In “A crumbling example of socialism ,” Charles Lane tried to kill three birds with one stone: socialism, public housing and progressive New York City [Tuesday Opinion, July 10]. The pending collapse of public housing is national in scope. New York is not alone. Washington’s decades-long starvation funding accounts for a $50 billion capital backlog across the country.

Social housing is far more successful in Europe and Hong Kong because it accommodates a large resident constituency with a wide income range that helps cover costs. The progressive American vision of the 1930s was thwarted by influential real estate interests that demanded public housing be restricted to low incomes (those who couldn’t afford market rents) and required demolition of equal numbers of nearby housing (so as not to glut the market).

For six decades, the New York City Housing Authority was the largest program in the country and a model of public housing that worked. Clearly it now needs a major infusion of capital — possibly through the national infrastructure initiative — and vast reforms in its property-management operations. Recent lapses are inexcusable.

Despite the abysmal living conditions residents face, the waiting list is about 220,000 households. That is a fact of life in the city’s tight, high-cost housing market. Mr. Lane’s proposal to divide the $32 billion capital shortfall and instead give each NYCHA resident nearly $80,000 would mean a windfall for those residents, but it would not preserve this critical affordable housing resource for generations to come.

Victor Bach, New York

The writer is senior housing policy analyst at the Community Service Society of New York.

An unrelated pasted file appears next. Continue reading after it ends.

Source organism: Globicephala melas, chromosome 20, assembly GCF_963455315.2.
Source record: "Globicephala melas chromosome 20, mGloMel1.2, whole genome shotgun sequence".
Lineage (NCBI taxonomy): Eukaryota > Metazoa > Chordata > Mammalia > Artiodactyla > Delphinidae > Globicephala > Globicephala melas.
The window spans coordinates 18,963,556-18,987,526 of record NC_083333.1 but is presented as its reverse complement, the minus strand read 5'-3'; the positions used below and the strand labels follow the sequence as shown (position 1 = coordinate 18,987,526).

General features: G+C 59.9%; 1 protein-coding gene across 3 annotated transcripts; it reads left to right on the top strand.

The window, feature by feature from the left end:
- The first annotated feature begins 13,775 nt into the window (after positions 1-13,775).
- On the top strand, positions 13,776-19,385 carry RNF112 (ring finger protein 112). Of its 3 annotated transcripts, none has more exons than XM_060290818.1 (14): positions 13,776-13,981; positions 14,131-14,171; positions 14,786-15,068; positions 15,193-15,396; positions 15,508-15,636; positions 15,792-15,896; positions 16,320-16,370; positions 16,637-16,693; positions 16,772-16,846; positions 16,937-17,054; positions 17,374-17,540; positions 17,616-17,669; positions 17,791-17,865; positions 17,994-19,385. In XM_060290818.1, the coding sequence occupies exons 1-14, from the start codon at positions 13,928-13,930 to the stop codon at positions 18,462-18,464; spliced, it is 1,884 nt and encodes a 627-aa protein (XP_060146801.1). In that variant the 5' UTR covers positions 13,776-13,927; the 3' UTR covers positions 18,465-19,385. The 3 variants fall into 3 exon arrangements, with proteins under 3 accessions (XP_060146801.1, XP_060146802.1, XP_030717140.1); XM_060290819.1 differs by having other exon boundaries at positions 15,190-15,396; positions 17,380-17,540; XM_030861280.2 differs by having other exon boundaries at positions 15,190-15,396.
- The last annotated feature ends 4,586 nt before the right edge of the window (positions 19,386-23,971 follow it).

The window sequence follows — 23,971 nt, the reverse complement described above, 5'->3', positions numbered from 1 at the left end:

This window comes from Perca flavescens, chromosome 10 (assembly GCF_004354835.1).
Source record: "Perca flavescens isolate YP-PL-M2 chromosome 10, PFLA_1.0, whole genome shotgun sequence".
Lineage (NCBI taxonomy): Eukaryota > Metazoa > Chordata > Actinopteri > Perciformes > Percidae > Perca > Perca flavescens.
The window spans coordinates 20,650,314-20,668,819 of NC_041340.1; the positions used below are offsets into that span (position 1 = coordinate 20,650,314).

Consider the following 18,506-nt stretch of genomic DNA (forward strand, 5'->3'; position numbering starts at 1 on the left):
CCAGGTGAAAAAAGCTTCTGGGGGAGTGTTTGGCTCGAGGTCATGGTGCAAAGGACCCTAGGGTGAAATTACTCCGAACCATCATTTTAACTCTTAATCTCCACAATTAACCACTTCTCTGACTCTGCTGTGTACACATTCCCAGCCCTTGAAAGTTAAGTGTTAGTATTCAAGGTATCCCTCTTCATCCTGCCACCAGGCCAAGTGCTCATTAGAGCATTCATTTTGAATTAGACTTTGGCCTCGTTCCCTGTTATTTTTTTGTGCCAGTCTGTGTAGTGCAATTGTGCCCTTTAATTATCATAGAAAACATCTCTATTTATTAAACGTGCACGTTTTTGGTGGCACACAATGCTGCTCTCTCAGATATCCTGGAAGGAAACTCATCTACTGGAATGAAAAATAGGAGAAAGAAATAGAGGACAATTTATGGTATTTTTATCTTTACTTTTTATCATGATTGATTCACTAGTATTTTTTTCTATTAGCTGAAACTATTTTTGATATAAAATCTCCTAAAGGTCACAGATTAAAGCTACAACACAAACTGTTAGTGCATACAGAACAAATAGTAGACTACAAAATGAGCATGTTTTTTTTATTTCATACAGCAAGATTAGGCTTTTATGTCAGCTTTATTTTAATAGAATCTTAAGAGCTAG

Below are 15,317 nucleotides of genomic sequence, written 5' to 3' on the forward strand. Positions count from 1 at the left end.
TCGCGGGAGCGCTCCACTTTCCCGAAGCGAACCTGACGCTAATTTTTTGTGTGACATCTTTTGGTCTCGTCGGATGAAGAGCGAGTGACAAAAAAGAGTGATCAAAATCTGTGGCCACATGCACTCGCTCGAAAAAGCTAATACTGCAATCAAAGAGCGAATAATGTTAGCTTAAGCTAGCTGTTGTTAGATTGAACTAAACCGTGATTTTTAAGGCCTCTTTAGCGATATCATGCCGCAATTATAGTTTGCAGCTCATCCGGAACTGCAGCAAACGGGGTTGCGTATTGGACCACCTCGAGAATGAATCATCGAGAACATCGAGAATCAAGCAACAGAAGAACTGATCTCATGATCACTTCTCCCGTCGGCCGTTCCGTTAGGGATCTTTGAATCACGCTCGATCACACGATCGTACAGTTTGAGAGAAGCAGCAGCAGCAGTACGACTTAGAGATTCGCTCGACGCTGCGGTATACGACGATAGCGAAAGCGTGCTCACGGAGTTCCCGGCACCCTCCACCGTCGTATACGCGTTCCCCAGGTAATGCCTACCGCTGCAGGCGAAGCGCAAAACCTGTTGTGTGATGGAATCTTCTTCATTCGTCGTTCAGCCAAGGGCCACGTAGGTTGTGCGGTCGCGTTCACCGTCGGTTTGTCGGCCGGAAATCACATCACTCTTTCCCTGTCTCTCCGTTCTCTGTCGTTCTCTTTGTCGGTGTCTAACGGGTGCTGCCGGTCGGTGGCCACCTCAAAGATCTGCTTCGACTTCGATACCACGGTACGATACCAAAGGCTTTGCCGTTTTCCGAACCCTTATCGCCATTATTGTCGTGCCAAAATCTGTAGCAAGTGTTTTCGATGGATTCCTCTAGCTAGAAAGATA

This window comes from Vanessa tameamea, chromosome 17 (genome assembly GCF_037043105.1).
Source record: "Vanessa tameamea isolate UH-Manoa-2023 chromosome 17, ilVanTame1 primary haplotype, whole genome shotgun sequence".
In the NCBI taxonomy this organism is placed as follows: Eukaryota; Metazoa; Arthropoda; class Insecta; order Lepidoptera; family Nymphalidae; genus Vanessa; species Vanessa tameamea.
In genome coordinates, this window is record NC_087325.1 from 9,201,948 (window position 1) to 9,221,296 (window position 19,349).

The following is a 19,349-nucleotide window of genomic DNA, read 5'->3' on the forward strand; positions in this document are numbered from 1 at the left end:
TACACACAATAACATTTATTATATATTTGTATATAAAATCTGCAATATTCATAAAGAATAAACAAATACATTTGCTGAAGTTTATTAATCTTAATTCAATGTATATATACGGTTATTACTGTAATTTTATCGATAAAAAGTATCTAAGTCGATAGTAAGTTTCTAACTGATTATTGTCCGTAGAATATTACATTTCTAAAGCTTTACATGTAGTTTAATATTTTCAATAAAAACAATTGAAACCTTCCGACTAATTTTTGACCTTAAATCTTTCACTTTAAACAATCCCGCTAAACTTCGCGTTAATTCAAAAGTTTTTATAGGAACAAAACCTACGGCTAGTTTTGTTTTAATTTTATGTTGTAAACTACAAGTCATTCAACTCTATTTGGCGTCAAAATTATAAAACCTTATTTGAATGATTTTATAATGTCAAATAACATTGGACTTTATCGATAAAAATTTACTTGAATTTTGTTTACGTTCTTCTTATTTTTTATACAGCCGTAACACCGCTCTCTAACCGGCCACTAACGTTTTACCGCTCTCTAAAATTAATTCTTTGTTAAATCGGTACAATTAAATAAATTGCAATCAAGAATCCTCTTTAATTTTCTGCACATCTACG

Charles Lane’s July 10 column was great — until the last paragraph, which, besides being unfair, deserved further exploration.

The Washington Metropolitan Area Transit Authority’s Metrorail system should be highlighted as a victim of value engineering (endemic in public works projects). With the exception of the Ronald Reagan Washington National Airport station, Metro has no third track. A third track would have enabled maintenance to occur with minimal service disruption. Metro was not built for long-term maintenance needs.

Much of the New York subway, unlike our Metro, was built by competing private-sector corporations. The resulting duplication created redundancy. New York’s subway has third tracks for limited-stop trains. The system can maintain and rehabilitate track while minimizing pain — if the public sector appropriates the funds.

American capitalism’s shortcomings, which include underinvestment in public facilities and deprioritization of maintenance and repair, also result in the shortcomings of American socialism.

An alternative approach is public-private partnerships in which the public sector sets the basic program requirements (including functionality, maintenance, rehabilitation and eventual replacement) for private-sector response and long-term contracts.

Steve Yaffe, Arlington